JA: Oh no – are asking me how ‘woke’ we expect people to be?!

JF: James and I only really fixate on a concept or a story when there is a real emotion and idea to chew on. Survival Street opens up a world where we can absolutely dig into real-world policies or situations that we want to vent about, or talk about ‘what does it really mean if you take that argument to its end point?’ But! The whole reason it’s a traveling team of ex-actor puppets traveling a dystopian “New Best America” is because we’re absolutely also taking big swings, injecting plenty of silly bits, and making it over-the-top enough to be fun.

James Asmus and Jim Festante detail the satire, murder puppets in 'Survival Street'

Courtesy of Dark Horse Comics.

AIPT: Do either of you have a favorite edutainer here, and why?

JA: Oh… I’ve come to love them all for different reasons! Especially as different characters get their own spotlights in the different issues. But anytime we could see characters like Hippy or Mr. Burton still try to act like edu-tainers in this hellscape is especially charming to me.

JF: I can identify with Herbert, pushed to a point you feel so powerless it turns into lashing out. But my lashing out is less ‘explosives and headshots’ and more ‘satirical comics and angry phone calls to Republican senators’ offices’. Although I also have a complicated relationship with ice cream, so maybe Gurgle?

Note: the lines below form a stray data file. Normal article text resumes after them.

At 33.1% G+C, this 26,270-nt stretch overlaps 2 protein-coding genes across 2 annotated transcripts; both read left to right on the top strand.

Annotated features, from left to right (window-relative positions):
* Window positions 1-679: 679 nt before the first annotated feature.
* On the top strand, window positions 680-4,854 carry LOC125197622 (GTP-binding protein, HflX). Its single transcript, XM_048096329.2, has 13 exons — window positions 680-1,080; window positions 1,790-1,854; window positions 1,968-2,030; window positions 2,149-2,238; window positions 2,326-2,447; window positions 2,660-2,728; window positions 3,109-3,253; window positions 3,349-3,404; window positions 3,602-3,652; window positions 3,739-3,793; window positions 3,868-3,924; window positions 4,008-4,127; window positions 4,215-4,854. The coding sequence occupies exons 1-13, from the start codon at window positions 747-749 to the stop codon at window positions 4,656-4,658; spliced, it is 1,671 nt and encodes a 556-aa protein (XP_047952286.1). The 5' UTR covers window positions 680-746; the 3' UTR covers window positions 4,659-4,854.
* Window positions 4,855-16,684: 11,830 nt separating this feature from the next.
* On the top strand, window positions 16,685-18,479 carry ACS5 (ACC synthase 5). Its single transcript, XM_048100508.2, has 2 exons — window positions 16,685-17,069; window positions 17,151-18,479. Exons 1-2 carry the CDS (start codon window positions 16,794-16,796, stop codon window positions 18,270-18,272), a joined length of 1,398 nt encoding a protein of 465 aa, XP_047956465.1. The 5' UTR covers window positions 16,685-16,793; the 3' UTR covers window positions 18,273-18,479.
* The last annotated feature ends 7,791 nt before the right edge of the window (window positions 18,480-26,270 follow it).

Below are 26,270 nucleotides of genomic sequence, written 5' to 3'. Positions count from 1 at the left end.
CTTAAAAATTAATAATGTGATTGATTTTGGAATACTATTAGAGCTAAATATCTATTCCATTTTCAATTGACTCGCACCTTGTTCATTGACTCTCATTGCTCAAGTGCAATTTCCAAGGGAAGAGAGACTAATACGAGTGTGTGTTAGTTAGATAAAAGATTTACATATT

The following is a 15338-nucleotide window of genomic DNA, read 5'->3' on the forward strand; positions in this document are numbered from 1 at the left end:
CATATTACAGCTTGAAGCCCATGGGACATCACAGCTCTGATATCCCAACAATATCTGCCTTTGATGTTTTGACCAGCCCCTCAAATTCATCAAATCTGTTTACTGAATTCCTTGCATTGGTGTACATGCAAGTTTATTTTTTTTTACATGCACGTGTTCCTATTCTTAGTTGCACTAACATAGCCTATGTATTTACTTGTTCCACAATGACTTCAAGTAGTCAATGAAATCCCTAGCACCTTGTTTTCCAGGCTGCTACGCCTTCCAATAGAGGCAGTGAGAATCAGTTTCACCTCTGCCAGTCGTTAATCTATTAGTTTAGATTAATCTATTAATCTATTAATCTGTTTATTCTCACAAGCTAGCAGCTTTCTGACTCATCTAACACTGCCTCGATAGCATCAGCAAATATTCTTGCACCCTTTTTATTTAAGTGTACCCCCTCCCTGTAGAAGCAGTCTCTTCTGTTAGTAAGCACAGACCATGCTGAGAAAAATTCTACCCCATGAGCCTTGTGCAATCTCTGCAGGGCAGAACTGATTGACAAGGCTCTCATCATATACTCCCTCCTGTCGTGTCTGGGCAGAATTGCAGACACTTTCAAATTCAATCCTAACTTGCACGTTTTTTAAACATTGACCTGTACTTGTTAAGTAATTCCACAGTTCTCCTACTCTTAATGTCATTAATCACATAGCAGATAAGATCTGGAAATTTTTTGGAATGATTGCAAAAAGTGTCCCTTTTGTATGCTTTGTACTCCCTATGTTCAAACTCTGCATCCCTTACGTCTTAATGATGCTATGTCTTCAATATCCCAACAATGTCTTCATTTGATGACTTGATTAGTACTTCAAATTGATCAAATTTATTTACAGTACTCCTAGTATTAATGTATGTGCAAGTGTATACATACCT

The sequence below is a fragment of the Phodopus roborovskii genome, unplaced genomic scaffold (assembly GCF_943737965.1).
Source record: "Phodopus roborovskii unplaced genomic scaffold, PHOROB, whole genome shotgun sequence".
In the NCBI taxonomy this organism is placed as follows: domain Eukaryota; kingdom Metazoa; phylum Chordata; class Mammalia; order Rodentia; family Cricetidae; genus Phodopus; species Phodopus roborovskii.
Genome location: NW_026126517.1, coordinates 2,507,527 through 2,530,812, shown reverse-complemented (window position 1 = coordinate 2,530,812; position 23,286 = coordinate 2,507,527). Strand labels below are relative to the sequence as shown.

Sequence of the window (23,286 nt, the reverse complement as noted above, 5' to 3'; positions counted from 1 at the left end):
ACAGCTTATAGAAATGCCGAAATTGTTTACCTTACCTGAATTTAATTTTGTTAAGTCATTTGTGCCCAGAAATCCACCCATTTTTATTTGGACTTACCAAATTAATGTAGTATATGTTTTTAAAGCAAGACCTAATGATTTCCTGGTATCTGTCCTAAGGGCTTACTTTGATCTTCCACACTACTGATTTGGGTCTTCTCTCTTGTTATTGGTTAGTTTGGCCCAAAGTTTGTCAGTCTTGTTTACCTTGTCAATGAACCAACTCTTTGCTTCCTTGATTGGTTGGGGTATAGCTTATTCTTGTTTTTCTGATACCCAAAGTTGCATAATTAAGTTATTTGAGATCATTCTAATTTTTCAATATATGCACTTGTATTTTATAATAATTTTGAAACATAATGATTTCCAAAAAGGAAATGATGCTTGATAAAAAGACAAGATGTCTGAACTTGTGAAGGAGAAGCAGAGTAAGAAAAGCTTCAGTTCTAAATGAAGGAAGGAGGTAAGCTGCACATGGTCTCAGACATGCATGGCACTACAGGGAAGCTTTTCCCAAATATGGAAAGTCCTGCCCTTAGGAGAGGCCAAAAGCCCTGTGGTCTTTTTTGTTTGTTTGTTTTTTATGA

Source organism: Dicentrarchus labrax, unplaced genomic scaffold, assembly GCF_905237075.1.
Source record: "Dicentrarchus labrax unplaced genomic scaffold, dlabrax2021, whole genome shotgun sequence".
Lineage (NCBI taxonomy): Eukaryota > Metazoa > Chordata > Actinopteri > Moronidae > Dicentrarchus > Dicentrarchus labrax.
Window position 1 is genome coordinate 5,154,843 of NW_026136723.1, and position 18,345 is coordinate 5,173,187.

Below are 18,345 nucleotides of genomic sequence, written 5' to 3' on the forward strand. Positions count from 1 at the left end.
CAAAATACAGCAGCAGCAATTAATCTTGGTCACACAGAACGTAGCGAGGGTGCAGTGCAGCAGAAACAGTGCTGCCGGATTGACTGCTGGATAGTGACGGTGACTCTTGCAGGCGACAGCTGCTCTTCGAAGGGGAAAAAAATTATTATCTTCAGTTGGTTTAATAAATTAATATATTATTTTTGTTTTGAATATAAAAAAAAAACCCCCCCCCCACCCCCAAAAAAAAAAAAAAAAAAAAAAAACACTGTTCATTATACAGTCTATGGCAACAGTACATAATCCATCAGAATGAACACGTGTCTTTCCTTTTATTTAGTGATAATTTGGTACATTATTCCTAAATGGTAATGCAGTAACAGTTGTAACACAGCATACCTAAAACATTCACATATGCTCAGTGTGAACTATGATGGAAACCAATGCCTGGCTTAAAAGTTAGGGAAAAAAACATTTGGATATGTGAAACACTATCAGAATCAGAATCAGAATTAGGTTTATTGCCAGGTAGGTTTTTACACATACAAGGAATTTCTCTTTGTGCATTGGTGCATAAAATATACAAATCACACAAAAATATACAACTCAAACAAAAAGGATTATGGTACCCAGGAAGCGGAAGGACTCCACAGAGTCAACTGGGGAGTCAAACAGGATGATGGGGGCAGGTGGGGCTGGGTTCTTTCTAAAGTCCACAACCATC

AIPT: What can we expect from the rest of the story/series (without spoiling too much)?

JA: As we mentioned – the series is structured to have a different ‘mission’ and, well, ‘socially-relevant’ topic or two each issue. But the everything does tie together in the fourth issue climax – plenty of consequences, callbacks, and fallout!

AIPT: Why should anyone pick up issue #1

JA: Honestly, if you’ve read this far into the article, YOU HAVE NO EXCUSE to not buy #1. The book is 20 TIMES more entertaining than me talking about it – and YOU STUCK WITH THIS.

JF: Also, if you don’t, we might not make enough money back to feed our children. DO YOU WANT THE DEATH OF CHILDREN TO BE ON YOUR CONSCIOUS (put your hand down, Senator!)?

The following variant, from Benjamin Dewey, is courtesy of Dark Horse Comics.

Madness, humor, and hyper-violence collide in 'Survival Street'